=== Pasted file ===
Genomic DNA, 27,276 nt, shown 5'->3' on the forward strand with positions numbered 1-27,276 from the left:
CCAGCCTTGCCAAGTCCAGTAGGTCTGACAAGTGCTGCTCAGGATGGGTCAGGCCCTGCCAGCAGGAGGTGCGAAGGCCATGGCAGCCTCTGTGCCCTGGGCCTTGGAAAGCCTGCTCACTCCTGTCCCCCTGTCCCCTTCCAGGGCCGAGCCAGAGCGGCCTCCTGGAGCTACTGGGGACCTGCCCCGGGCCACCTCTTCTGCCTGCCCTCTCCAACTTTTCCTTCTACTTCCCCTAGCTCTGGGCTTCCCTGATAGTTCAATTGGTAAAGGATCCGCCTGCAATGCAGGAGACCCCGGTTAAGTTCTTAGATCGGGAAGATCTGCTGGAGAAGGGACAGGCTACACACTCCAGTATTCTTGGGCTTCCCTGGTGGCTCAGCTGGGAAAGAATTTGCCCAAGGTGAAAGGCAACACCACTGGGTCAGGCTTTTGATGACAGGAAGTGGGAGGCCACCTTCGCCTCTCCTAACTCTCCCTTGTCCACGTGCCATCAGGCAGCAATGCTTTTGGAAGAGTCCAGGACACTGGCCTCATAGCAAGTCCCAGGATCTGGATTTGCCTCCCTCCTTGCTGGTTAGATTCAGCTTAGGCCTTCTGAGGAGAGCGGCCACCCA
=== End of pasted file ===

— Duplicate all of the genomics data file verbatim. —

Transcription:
Genomic DNA, 27,276 nt, shown 5'->3' on the forward strand with positions numbered 1-27,276 from the left:
CCAGCCTTGCCAAGTCCAGTAGGTCTGACAAGTGCTGCTCAGGATGGGTCAGGCCCTGCCAGCAGGAGGTGCGAAGGCCATGGCAGCCTCTGTGCCCTGGGCCTTGGAAAGCCTGCTCACTCCTGTCCCCCTGTCCCCTTCCAGGGCCGAGCCAGAGCGGCCTCCTGGAGCTACTGGGGACCTGCCCCGGGCCACCTCTTCTGCCTGCCCTCTCCAACTTTTCCTTCTACTTCCCCTAGCTCTGGGCTTCCCTGATAGTTCAATTGGTAAAGGATCCGCCTGCAATGCAGGAGACCCCGGTTAAGTTCTTAGATCGGGAAGATCTGCTGGAGAAGGGACAGGCTACACACTCCAGTATTCTTGGGCTTCCCTGGTGGCTCAGCTGGGAAAGAATTTGCCCAAGGTGAAAGGCAACACCACTGGGTCAGGCTTTTGATGACAGGAAGTGGGAGGCCACCTTCGCCTCTCCTAACTCTCCCTTGTCCACGTGCCATCAGGCAGCAATGCTTTTGGAAGAGTCCAGGACACTGGCCTCATAGCAAGTCCCAGGATCTGGATTTGCCTCCCTCCTTGCTGGTTAGATTCAGCTTAGGCCTTCTGAGGAGAGCGGCCACCCA